The first Senegalese fishing boat, believed to be coming from Mbour, Senegal, a place that is hit by covid-19 pandemic, arrived at Tanji sea site on March 18, 2020, while two other boats arrived on 20 and 21 March respectively.
President Adama Barrow, last month approved the closure of all borders between The Gambia and Senegal including air and sea routes as measures to stem the spread of the covd-19.
The GID’s commissioner of Operations on Friday began an assessment tour on the country’s borders and landing sites with a view to getting first-hand information on how their frontline officers are operating on the ground.
On Saturday they visited Berending Crossing Point, Tanji, Gunjur and Bakau fish landing sites.
“Since president’s declaration of closure of our borders, including air and sea, our officers, most especially those currently on borders are working effectively in ensuring that the president’s declaration is being enforced to the letter,” Ebrima Jobarteh said.
The fight against the deadly coronavirus pandemic, Jobarteh said, requires all hands on deck, hence their officers are working tirelessly in ensuring that the movement of people within our borders is restricted.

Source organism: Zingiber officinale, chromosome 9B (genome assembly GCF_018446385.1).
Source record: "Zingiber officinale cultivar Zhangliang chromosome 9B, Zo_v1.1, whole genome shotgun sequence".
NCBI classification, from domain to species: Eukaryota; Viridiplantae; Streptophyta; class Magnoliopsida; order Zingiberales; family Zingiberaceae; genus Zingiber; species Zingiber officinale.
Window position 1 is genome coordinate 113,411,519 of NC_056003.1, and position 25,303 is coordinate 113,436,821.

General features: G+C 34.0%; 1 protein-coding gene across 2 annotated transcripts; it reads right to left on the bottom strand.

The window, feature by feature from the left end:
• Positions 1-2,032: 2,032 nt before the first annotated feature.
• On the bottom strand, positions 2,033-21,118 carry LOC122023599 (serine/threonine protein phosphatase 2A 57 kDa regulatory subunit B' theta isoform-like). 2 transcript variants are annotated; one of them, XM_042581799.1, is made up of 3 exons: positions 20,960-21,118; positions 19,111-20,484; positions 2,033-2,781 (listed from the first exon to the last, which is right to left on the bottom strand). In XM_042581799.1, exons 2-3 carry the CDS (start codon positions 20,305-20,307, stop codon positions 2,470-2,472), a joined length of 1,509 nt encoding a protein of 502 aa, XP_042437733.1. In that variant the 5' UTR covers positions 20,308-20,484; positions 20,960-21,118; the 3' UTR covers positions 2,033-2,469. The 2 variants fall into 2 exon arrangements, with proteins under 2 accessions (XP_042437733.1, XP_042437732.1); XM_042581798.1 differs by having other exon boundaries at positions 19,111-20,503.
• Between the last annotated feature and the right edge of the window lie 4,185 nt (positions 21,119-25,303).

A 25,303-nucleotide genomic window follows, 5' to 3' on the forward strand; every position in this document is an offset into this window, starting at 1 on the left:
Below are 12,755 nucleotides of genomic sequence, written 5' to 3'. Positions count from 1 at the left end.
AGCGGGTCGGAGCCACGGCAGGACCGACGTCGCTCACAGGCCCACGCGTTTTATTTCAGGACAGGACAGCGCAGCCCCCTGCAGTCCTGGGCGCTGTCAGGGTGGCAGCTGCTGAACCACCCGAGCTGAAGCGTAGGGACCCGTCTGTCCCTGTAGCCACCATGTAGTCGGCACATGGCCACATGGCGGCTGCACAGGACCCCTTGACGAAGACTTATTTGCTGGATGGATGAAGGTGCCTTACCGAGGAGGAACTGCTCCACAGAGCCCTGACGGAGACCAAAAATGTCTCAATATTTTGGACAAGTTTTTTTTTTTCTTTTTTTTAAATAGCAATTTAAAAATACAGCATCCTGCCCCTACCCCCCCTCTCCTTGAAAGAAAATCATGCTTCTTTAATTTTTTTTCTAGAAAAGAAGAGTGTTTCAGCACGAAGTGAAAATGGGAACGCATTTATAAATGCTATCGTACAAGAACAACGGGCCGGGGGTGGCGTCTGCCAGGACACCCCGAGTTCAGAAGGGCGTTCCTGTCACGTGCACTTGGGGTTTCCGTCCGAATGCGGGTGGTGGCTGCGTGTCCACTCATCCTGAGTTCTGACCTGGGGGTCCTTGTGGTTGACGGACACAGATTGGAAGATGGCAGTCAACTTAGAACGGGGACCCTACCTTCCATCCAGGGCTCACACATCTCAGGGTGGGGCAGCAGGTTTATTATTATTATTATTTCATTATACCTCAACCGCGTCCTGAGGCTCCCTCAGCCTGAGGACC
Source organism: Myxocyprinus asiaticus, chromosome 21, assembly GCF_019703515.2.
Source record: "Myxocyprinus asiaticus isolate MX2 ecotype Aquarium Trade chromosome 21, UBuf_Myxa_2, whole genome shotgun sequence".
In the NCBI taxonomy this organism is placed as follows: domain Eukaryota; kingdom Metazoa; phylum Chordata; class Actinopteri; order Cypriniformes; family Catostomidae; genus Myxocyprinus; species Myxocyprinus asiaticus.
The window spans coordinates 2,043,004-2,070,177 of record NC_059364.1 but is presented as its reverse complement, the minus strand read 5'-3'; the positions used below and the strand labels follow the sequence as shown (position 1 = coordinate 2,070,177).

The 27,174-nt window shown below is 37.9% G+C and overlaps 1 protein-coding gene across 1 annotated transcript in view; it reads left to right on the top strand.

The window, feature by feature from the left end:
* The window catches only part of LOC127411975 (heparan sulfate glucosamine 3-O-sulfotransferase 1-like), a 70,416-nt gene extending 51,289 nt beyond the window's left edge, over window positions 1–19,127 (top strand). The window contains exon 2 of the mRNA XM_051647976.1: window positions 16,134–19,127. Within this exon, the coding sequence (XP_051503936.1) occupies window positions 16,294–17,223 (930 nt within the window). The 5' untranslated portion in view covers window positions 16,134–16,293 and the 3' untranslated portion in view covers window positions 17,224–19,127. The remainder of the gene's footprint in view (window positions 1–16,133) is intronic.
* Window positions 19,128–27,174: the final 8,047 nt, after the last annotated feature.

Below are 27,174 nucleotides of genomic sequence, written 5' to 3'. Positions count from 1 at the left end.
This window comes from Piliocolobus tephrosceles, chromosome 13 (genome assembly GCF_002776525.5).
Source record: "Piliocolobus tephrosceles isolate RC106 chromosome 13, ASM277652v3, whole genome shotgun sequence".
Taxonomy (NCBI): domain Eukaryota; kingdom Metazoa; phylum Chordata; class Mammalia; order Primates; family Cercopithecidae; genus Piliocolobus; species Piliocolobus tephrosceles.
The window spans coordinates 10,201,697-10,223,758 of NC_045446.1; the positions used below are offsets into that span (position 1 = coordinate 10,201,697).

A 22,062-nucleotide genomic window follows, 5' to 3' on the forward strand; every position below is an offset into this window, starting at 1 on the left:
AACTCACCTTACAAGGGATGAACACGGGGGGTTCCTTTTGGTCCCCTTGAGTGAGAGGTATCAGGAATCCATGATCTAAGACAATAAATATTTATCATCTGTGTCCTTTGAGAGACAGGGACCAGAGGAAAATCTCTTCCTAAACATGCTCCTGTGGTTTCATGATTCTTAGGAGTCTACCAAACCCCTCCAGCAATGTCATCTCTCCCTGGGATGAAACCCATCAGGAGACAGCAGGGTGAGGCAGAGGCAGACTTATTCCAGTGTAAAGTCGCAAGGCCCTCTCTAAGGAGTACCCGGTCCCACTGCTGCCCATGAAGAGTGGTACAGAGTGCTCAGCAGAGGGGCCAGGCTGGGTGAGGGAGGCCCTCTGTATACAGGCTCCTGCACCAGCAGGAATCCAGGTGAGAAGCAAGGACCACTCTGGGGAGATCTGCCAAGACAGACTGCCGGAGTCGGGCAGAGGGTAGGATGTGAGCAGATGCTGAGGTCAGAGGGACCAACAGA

Mamanding S. Dibba, the spokesperson of the GID said: “The management of GID thought it wise that in order to enforce the president’s declaration of closing the borders; we also need to strengthen our operations. The fight against the pandemic is the fight for everyone and it’s important for all of us.”
Speaking at the Bakau Fish Landing Site, he added that it was very important for the GID to know the activities happening there especially during this time when the movement of people is restricted.
At Bakau Fish Landing Site, a boat was initially refused landing. However, because they couldn’t go back due to some problems, according to immigration spokesperson, they decided to invite the health personnel and we unanimously decided to “allow them to land but subject them to quarantine.”
Jakaria Darboe, officer commanding for Tanji said: “In order to control the movement of the fishing boats, we try to register all the boats. The three Senegalese fishing boats coming from Mbour were intercepted by our officers and we arranged fuel for them and asked them to return. Our officers are 24 hours patrolling the sea and riversides to making sure that no one uses our waters to enter the country,” he said.
Among the challenges raised by the frontline officers include the lack of mobility for patrol.
Sulayman Kujabi, GID commissioner for WCR, said some people are now trying to use canoes and boats to cross during the night “through our waters. Therefore, as part of operation plans, we stationed officers across all crossing points in the region.”